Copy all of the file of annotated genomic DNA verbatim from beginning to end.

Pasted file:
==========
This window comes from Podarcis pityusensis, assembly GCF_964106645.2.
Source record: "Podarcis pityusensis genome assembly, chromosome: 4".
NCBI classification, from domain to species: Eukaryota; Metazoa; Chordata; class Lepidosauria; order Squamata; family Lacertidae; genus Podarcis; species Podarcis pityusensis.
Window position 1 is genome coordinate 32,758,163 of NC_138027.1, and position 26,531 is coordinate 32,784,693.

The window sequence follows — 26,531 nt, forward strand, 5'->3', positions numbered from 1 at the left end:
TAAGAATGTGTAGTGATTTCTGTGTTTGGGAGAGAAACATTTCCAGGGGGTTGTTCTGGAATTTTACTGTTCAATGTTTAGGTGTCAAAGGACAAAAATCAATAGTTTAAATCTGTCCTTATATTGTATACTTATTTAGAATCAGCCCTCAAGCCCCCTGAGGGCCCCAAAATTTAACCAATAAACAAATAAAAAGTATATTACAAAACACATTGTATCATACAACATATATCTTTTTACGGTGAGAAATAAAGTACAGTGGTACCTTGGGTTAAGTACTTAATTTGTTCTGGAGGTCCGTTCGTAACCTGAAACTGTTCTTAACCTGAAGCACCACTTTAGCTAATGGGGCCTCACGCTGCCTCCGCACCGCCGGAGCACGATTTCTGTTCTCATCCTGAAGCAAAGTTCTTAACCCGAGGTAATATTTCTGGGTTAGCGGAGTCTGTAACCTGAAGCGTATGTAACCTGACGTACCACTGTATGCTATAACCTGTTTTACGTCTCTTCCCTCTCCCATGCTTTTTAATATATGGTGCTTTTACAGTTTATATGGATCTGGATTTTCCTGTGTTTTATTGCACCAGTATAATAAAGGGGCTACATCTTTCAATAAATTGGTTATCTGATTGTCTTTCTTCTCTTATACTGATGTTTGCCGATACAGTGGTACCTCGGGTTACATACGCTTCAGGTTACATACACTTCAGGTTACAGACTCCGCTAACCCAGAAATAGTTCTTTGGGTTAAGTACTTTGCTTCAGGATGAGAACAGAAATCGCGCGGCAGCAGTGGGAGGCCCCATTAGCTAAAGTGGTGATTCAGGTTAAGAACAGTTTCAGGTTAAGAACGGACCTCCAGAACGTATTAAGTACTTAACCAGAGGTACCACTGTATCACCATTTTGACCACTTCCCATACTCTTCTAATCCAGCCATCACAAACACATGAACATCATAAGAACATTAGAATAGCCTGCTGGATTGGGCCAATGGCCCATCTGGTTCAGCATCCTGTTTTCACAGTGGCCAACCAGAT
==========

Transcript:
This window comes from Podarcis pityusensis, assembly GCF_964106645.2.
Source record: "Podarcis pityusensis genome assembly, chromosome: 4".
NCBI classification, from domain to species: Eukaryota; Metazoa; Chordata; class Lepidosauria; order Squamata; family Lacertidae; genus Podarcis; species Podarcis pityusensis.
Window position 1 is genome coordinate 32,758,163 of NC_138027.1, and position 26,531 is coordinate 32,784,693.

The window sequence follows — 26,531 nt, forward strand, 5'->3', positions numbered from 1 at the left end:
TAAGAATGTGTAGTGATTTCTGTGTTTGGGAGAGAAACATTTCCAGGGGGTTGTTCTGGAATTTTACTGTTCAATGTTTAGGTGTCAAAGGACAAAAATCAATAGTTTAAATCTGTCCTTATATTGTATACTTATTTAGAATCAGCCCTCAAGCCCCCTGAGGGCCCCAAAATTTAACCAATAAACAAATAAAAAGTATATTACAAAACACATTGTATCATACAACATATATCTTTTTACGGTGAGAAATAAAGTACAGTGGTACCTTGGGTTAAGTACTTAATTTGTTCTGGAGGTCCGTTCGTAACCTGAAACTGTTCTTAACCTGAAGCACCACTTTAGCTAATGGGGCCTCACGCTGCCTCCGCACCGCCGGAGCACGATTTCTGTTCTCATCCTGAAGCAAAGTTCTTAACCCGAGGTAATATTTCTGGGTTAGCGGAGTCTGTAACCTGAAGCGTATGTAACCTGACGTACCACTGTATGCTATAACCTGTTTTACGTCTCTTCCCTCTCCCATGCTTTTTAATATATGGTGCTTTTACAGTTTATATGGATCTGGATTTTCCTGTGTTTTATTGCACCAGTATAATAAAGGGGCTACATCTTTCAATAAATTGGTTATCTGATTGTCTTTCTTCTCTTATACTGATGTTTGCCGATACAGTGGTACCTCGGGTTACATACGCTTCAGGTTACATACACTTCAGGTTACAGACTCCGCTAACCCAGAAATAGTTCTTTGGGTTAAGTACTTTGCTTCAGGATGAGAACAGAAATCGCGCGGCAGCAGTGGGAGGCCCCATTAGCTAAAGTGGTGATTCAGGTTAAGAACAGTTTCAGGTTAAGAACGGACCTCCAGAACGTATTAAGTACTTAACCAGAGGTACCACTGTATCACCATTTTGACCACTTCCCATACTCTTCTAATCCAGCCATCACAAACACATGAACATCATAAGAACATTAGAATAGCCTGCTGGATTGGGCCAATGGCCCATCTGGTTCAGCATCCTGTTTTCACAGTGGCCAACCAGAT